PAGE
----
Hundreds of CCTV cameras in London will have to be shut down, but this has nothing to do with concerns over privacy, liberty or the surveillance society, it is entirely due to technical regulations.
The cameras, which are mobile road cameras owned by Westminster City Council, used for multiple tasks including anti-crime activities and protest-monitoring, but they are supposed to be for traffic regulation and as such must conform to technical standards set by the Department for Transport (DfT) -in this case, a 720 x 576 pixel picture size (analogue broadcast standard). Westminster’s are 704 x 576!
This might all seem rather petty were it not for two rather important aspects. First of all the case reminds us how surveillance introduced specifically for one area (traffic management) can creep into other areas for which they were never intended or authorized. This can also work in many directions: some of London’s congestion charge cameras were originally installed as anti-terrorism cameras after the IRA attacks of the early 90s.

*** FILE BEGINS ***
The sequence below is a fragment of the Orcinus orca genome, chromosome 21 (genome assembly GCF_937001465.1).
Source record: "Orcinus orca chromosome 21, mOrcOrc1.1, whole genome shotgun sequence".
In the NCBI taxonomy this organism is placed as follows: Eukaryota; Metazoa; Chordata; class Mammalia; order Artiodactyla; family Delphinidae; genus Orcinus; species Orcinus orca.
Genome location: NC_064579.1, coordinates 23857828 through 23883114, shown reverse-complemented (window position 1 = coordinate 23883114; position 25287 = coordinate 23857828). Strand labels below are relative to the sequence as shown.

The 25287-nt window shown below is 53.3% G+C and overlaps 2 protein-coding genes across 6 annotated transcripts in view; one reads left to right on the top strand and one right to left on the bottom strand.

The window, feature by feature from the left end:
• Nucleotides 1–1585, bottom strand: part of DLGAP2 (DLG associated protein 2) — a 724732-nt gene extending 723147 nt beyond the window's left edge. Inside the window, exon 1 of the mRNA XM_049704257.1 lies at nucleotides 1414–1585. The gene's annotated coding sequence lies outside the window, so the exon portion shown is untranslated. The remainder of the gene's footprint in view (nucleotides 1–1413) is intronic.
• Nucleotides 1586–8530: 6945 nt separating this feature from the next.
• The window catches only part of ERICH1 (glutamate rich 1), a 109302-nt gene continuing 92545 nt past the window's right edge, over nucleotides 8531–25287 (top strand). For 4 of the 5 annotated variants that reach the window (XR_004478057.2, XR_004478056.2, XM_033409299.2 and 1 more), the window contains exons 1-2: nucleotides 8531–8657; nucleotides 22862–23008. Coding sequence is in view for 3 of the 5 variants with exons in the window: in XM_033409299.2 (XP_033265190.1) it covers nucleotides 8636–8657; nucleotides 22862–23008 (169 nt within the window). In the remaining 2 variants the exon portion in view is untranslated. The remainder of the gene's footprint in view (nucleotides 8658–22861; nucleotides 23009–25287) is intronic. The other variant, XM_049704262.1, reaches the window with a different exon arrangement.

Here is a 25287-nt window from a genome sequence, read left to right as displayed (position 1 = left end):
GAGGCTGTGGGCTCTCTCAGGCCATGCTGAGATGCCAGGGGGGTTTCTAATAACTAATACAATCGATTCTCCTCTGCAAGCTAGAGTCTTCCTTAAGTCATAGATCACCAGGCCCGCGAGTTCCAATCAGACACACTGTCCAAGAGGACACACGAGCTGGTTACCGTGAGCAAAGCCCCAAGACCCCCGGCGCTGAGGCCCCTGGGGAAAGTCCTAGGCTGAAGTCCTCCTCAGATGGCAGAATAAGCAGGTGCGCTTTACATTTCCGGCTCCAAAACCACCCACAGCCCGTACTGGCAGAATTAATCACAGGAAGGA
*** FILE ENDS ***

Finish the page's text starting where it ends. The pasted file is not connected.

Secondly, however it also shows, counter-intuitively, how weak is the regulation of CCTV in the UK. The fact is that the cameras have been stopped because of a technical infringement, and indeed there is in general an extensive and growing list of technical regulations and recommendations for CCTV issued by central Government bureaucracy, yet CCTV remains massively under-regulated when it comes to conformity with human rights and civil liberties, let alone for any consideration of the wider and longer-term social impacts of pervasive video surveillance. The closure of this system highlights the powerlessness of the British people in the face of increasingly authoritarian government, not their strength…
(Thanks to Aaron Martin for sending me this one)